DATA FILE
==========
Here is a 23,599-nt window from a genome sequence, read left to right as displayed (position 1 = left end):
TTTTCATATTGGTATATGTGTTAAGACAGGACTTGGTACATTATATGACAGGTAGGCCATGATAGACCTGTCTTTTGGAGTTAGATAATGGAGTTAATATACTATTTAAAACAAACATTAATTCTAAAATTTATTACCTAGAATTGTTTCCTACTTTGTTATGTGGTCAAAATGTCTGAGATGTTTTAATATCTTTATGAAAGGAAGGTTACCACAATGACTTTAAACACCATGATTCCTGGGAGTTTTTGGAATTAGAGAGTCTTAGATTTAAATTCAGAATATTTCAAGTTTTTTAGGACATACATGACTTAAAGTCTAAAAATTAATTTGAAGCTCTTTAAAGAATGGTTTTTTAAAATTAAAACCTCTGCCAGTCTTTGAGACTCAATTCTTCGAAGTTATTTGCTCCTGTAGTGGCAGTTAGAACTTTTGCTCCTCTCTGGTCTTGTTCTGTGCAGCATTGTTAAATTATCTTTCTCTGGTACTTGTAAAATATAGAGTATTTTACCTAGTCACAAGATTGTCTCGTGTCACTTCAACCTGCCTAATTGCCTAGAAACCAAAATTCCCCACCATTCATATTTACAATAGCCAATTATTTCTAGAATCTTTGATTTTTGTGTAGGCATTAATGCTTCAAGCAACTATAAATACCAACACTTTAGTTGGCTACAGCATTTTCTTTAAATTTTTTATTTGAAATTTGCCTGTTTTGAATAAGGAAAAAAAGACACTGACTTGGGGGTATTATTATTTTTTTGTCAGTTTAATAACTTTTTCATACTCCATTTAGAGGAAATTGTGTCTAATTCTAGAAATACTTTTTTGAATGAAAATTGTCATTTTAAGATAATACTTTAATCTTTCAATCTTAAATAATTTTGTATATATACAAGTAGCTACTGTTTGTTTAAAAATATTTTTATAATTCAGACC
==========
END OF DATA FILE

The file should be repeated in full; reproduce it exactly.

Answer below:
Here is a 23,599-nt window from a genome sequence, read left to right as displayed (position 1 = left end):
TTTTCATATTGGTATATGTGTTAAGACAGGACTTGGTACATTATATGACAGGTAGGCCATGATAGACCTGTCTTTTGGAGTTAGATAATGGAGTTAATATACTATTTAAAACAAACATTAATTCTAAAATTTATTACCTAGAATTGTTTCCTACTTTGTTATGTGGTCAAAATGTCTGAGATGTTTTAATATCTTTATGAAAGGAAGGTTACCACAATGACTTTAAACACCATGATTCCTGGGAGTTTTTGGAATTAGAGAGTCTTAGATTTAAATTCAGAATATTTCAAGTTTTTTAGGACATACATGACTTAAAGTCTAAAAATTAATTTGAAGCTCTTTAAAGAATGGTTTTTTAAAATTAAAACCTCTGCCAGTCTTTGAGACTCAATTCTTCGAAGTTATTTGCTCCTGTAGTGGCAGTTAGAACTTTTGCTCCTCTCTGGTCTTGTTCTGTGCAGCATTGTTAAATTATCTTTCTCTGGTACTTGTAAAATATAGAGTATTTTACCTAGTCACAAGATTGTCTCGTGTCACTTCAACCTGCCTAATTGCCTAGAAACCAAAATTCCCCACCATTCATATTTACAATAGCCAATTATTTCTAGAATCTTTGATTTTTGTGTAGGCATTAATGCTTCAAGCAACTATAAATACCAACACTTTAGTTGGCTACAGCATTTTCTTTAAATTTTTTATTTGAAATTTGCCTGTTTTGAATAAGGAAAAAAAGACACTGACTTGGGGGTATTATTATTTTTTTGTCAGTTTAATAACTTTTTCATACTCCATTTAGAGGAAATTGTGTCTAATTCTAGAAATACTTTTTTGAATGAAAATTGTCATTTTAAGATAATACTTTAATCTTTCAATCTTAAATAATTTTGTATATATACAAGTAGCTACTGTTTGTTTAAAAATATTTTTATAATTCAGACC